Background: Teach Kids Algebra (TKA)
✔︎ Children can learn more content than the current curriculum allows. For decades, children were taught reform math instead of traditional arithmetic. It held kids back. So, in 2011, my challenge was to reformulate math, as I understood it, for very young students in grades 1 to 4, which gave birth to my algebra hybrid approach called Teach Kids Algebra (TKA). TKA fuses algebra basics with traditional arithmetic.
Algebra is accessible to very young children via standard arithmetic.
Indeed, memorizing math facts that support the standard algorithms for calculating and problem-solving should be a top priority. In TKA, even 1st-grade students work with linear functions, build (x - y) tables, and plot (x,y) points. In addition to basic algebra ideas, TKA often includes parts of measurement, geometry, and fractions. Feedback, practice, and review are essential components, too. In short, my algebra program beefs up the elementary school math curriculum.
✔︎ Elementary School Mathematics Priorities
by Dr. W. Stephen Wilson, Mathematician
*****The five building blocks for higher mathematics:
1. Numbers (Memorize Number Facts)
2. Place value system
3. Whole number operations (i.e., Standard Algorithms)
4. Fractions and decimals
✔︎ I simplify complex stuff for young children by thinking about content and performance, but I don't know how my unconscious mind does that. So, I ask myself, What do I want students to do? It's performance over knowledge, but knowledge must tag along. Kids must know stuff. I break down a math topic into smaller, step-by-step procedures. It seems to work most of the time.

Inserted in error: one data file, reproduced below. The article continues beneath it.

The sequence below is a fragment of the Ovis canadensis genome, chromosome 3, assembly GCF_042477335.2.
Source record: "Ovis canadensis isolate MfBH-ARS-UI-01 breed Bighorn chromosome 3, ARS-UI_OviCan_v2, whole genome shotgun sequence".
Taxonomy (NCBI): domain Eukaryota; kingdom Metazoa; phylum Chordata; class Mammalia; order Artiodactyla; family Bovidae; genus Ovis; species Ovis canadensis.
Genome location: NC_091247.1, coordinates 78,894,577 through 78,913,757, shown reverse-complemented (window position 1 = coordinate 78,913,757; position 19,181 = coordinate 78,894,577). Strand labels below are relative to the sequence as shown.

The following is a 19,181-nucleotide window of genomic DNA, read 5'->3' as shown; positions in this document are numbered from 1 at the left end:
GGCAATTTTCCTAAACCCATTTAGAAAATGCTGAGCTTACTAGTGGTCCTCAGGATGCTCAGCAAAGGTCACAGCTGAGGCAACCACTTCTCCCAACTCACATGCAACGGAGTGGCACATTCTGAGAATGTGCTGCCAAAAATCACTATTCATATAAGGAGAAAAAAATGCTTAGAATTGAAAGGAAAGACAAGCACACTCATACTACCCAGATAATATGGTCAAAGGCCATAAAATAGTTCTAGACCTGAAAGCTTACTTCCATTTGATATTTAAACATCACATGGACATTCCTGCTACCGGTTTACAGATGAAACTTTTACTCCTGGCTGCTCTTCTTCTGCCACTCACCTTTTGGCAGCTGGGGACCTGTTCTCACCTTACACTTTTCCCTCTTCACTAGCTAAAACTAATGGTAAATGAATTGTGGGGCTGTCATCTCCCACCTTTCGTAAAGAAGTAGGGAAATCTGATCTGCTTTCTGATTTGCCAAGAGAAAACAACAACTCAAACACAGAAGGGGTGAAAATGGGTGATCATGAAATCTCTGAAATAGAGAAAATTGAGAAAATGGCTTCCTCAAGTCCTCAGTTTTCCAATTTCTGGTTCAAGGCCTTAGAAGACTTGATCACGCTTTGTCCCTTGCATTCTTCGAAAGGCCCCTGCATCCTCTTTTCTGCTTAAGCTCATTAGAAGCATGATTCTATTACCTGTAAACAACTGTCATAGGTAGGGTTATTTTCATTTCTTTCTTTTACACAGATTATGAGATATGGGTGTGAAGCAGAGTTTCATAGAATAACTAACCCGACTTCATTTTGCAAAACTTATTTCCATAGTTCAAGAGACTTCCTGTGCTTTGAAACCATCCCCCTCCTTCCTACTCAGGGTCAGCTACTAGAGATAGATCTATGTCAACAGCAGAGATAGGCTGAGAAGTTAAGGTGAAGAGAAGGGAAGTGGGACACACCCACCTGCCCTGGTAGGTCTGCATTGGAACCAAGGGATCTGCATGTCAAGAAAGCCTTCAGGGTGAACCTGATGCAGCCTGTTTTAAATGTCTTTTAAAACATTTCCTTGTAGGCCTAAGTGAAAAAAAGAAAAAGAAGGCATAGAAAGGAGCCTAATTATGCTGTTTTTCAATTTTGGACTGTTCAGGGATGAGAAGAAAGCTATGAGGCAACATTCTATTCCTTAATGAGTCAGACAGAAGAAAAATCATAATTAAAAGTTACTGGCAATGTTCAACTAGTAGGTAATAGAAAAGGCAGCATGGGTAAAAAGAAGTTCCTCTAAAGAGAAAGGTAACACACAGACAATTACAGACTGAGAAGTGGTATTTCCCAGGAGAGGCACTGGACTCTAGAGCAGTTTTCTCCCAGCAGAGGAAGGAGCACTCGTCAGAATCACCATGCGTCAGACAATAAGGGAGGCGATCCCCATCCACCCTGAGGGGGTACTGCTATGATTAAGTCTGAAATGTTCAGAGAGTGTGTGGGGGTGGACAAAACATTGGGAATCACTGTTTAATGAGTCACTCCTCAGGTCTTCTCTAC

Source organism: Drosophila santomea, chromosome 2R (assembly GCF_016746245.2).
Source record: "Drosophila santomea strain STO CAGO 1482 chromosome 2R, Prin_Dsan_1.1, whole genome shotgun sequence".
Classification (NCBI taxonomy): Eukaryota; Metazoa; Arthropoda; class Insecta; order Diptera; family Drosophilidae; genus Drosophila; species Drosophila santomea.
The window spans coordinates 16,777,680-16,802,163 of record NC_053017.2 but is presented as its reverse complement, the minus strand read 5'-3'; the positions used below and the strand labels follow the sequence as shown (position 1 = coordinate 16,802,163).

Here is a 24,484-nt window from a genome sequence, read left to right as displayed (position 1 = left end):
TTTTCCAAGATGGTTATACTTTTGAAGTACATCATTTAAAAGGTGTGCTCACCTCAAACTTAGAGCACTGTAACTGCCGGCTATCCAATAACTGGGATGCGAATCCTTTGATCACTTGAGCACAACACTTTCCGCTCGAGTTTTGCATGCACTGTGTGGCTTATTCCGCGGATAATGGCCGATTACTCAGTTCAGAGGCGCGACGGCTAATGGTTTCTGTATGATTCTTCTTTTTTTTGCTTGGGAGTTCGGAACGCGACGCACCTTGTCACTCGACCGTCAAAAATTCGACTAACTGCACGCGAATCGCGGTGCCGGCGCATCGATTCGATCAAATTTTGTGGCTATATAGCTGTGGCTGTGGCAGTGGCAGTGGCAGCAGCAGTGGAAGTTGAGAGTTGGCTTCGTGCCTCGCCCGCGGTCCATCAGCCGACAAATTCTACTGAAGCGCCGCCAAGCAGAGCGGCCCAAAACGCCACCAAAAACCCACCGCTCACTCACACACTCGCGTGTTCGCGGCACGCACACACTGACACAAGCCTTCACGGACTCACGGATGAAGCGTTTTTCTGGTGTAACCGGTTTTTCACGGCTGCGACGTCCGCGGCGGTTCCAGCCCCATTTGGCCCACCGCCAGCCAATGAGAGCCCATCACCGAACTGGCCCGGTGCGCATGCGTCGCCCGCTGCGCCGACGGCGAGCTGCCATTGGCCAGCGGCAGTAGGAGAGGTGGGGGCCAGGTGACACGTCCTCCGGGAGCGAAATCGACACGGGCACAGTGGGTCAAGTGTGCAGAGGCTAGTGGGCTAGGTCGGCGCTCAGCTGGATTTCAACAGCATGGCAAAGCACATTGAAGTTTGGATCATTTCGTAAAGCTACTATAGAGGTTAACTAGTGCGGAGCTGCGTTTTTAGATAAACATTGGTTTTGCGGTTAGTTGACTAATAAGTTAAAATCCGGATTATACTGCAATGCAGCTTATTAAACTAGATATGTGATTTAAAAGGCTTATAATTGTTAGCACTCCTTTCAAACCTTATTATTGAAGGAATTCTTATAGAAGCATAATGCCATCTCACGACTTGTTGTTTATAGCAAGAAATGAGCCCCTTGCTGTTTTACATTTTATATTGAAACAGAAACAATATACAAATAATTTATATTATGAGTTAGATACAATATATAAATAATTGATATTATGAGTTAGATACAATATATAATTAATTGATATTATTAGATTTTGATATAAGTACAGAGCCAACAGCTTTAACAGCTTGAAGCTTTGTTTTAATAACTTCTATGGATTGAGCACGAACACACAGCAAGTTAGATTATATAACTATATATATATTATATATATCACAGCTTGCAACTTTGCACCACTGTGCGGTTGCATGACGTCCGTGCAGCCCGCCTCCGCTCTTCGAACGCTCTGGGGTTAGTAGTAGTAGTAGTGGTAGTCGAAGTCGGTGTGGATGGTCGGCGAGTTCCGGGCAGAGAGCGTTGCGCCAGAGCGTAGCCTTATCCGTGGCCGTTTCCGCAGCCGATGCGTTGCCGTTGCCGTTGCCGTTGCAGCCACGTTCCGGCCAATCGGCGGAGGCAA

Perhaps, that is a strength of my 1st- to 4th-grade algebra program, starting with fundamentals often overlooked in elementary schools, such as true/false, equal, properties or rules, variables, linear functions, graphing, order of operations, the algebraic rule for substitution, and equation writing and solving. Moreover, feedback to students is critically important, too.
Students must memorize math facts and practice standard algorithms for fluency starting in 1st grade. These should not be delayed, such as in Common Core reform math and many state standards. Students can get instant feedback on math facts using flashcards beginning in 1st grade. "Determining what a student should be able to do is far more effective than determining what that student should know. It then turns out that the knowing part comes along for the ride." (Ericsson and Pool, Peak, 2016)
Flashcards work, explains Stanislad Dehaene (How We Learn, 2020). They also give instant feedback. "To get information into long-term memory, it is essential to study the material, then test yourself, rather than spend all your time studying." To do this is easy with flashcards: study-test-study-test... We need to teach children how to learn essentials in long-term memory, so the limited space in working memory is free to solve problems.
|Feynman: "It's crazy but correct!"|
Even if you know something is correct doesn't mean you understand it. Even if you think you understand something, think again! If you can't calculate it, then you don't know it. Feynman's point was that his students may never understand quantum mechanics, but they need to accept it, which is okay. For example, while the long-division algorithm isn't quantum mechanics, it's okay to accept it without a solid understanding of why the algorithm works. Just be able to do it, apply it, and move on. If anything, "understandings grow slowly" over the years, points out Dr. Robert B. Davis (The Madison Project, 1957), who influenced me to fuse algebra to arithmetic for very young children, especially 1st through 3rd grade. "The truth is that the child's understanding must develop gradually," writes Davis. But, it is no excuse for holding content back. Kids need content.
In K-8 math, we spend too much time on understanding and not enough time performing key content--the how. In mathematics, content and performance are sine qua non (i.e., essential conditions).
Paganini has come home to live in a 9-year-old girl.